Yet, each approach could have exactly the same budget. In other words, the choice between approaches has nothing to do with which one reduces spending growth rates the most.
This takes us to question 3. While we squabble over which approach to take, the open-ended health budget is partly responsible for the potential downgrading of U.S. government debt, excessive borrowing from China and other countries, and the scheduled starvation of education, transportation, children’s programs and other public goods that don’t have open-ended, automatic growth built into them. As health care’s share of total spending or revenues goes up, other shares must go down: essentially, our current health policy depends on either robbing Peter to pay Paul or borrowing from Wen Jiabao.
What’s more, neither side will probably ever prevail entirely. More likely, we’ll continue to have a hybrid system, as we have had for over half a century. We’re not suddenly going to figure out some perfect government-run set of subsidies for channeling or regulating close to one-fifth of the U.S. economy. Even if we did, that system would probably be wrong for the very different health economy of the next decade and the one after that—changing technology and the fickleness of voters aren’t going to go away. In today’s economic environment, getting one’s political way— whether it’s Obama’s or Ryan’s—can no longer be allowed to hold sound budget policy hostage.
So let President Obama’s supporters win elections and rein in Medicare accordingly. Or let Ryan’s supporters win elections and have their way. But whoever prevails should be held accountable for setting limited or capped budgets. Limited or capped budgets can be increased, but only through votes that require formal decisions that these programs deserve priority. That applies not only to Medicare, but also to all health subsidies, including tax subsidies, Medicaid, and the new exchange subsidies.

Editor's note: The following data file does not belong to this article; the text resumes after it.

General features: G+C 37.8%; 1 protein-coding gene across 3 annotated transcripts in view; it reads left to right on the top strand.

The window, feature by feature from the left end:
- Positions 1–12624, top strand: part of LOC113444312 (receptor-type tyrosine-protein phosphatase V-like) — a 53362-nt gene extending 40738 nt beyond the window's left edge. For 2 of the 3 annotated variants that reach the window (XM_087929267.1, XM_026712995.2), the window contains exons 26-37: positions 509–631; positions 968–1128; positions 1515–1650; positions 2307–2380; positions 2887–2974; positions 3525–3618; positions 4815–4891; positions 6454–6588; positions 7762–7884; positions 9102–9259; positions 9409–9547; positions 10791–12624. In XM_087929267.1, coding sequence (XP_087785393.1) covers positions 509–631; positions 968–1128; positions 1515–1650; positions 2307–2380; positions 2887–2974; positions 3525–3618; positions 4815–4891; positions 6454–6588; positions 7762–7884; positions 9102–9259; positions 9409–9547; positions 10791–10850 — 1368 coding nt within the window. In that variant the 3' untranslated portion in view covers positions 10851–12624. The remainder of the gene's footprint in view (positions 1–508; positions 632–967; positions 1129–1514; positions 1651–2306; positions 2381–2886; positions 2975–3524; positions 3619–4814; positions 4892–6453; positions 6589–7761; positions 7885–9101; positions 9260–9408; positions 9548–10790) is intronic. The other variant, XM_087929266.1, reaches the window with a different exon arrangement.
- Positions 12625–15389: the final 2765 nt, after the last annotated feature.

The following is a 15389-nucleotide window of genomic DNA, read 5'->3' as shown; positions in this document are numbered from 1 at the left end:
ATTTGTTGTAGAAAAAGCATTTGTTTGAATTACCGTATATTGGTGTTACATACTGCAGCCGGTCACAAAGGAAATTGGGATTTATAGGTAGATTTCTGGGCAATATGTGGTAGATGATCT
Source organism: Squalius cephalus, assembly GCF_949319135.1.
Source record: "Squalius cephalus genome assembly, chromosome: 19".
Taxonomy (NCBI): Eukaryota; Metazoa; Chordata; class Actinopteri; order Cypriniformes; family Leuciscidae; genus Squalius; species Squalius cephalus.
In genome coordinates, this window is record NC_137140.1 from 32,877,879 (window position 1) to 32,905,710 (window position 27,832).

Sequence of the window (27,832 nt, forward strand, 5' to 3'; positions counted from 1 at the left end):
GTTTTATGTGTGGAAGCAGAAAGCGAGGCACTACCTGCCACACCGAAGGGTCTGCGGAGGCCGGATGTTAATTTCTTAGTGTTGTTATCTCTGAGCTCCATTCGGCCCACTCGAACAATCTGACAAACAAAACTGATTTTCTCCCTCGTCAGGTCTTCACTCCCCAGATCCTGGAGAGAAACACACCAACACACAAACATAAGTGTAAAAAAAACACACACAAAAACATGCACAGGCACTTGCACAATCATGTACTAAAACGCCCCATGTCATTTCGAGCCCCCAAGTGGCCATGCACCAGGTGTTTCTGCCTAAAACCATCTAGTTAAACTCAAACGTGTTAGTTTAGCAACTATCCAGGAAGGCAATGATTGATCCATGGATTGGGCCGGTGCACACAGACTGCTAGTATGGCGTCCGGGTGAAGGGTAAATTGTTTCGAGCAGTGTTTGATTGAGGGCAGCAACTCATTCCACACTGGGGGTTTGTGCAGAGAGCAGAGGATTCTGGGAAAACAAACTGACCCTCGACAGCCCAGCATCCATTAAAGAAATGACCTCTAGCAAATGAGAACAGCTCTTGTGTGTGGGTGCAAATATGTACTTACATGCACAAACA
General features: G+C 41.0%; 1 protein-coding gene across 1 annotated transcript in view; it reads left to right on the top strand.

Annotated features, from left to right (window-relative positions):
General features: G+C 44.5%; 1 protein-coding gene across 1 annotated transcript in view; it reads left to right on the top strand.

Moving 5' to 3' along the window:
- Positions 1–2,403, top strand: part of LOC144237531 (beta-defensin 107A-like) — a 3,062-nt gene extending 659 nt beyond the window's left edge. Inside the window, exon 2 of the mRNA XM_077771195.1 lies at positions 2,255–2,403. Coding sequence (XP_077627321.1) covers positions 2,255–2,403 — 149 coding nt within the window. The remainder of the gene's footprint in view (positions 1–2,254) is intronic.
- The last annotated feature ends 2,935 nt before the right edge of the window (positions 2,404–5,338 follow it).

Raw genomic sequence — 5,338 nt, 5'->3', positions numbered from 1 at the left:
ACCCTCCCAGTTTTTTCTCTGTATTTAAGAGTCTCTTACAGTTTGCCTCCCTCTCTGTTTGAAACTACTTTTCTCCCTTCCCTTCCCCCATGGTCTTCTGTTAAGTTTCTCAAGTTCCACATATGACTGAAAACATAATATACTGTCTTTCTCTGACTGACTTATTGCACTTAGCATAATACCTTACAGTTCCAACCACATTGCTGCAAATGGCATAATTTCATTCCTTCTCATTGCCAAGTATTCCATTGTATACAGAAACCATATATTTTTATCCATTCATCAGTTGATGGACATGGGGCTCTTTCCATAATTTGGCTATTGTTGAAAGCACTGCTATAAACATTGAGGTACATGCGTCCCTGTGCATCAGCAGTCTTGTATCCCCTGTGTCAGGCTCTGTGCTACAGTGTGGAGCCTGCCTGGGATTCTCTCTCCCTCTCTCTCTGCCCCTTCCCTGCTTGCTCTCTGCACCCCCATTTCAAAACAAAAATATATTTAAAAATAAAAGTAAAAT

Budget constraints for health will chafe politically, especially compared to today’s open-ended health budget that simply shunts the natural frictions of competing for limited resources onto the nonhealth budget and the deficit. But good budget policy entails a side advantage for health policy. Many of the efficiency improvements that might give us more bang for each health-care-buck will be implemented more readily if providers and consumers must live within a budget.
Yes, let’s have the worthy debate over premium support versus greater regulation using the federal government’s market power—while admitting that a regulated system can be made to resemble a premium support system and that a premium support system requires regulation. But here’s the bottom line: let’s apply normal budget principles and constraints whether one side wins the debate or neither triumphs and the result is political compromise and the continuation of a hybrid health care system.
Eugene Steuerle is a Fellow and the Richard B. Fisher Chair at the nonpartisan Urban Institute. Steuerle is also a former deputy assistant secretary of the Treasury. He writes at The Government We Deserve.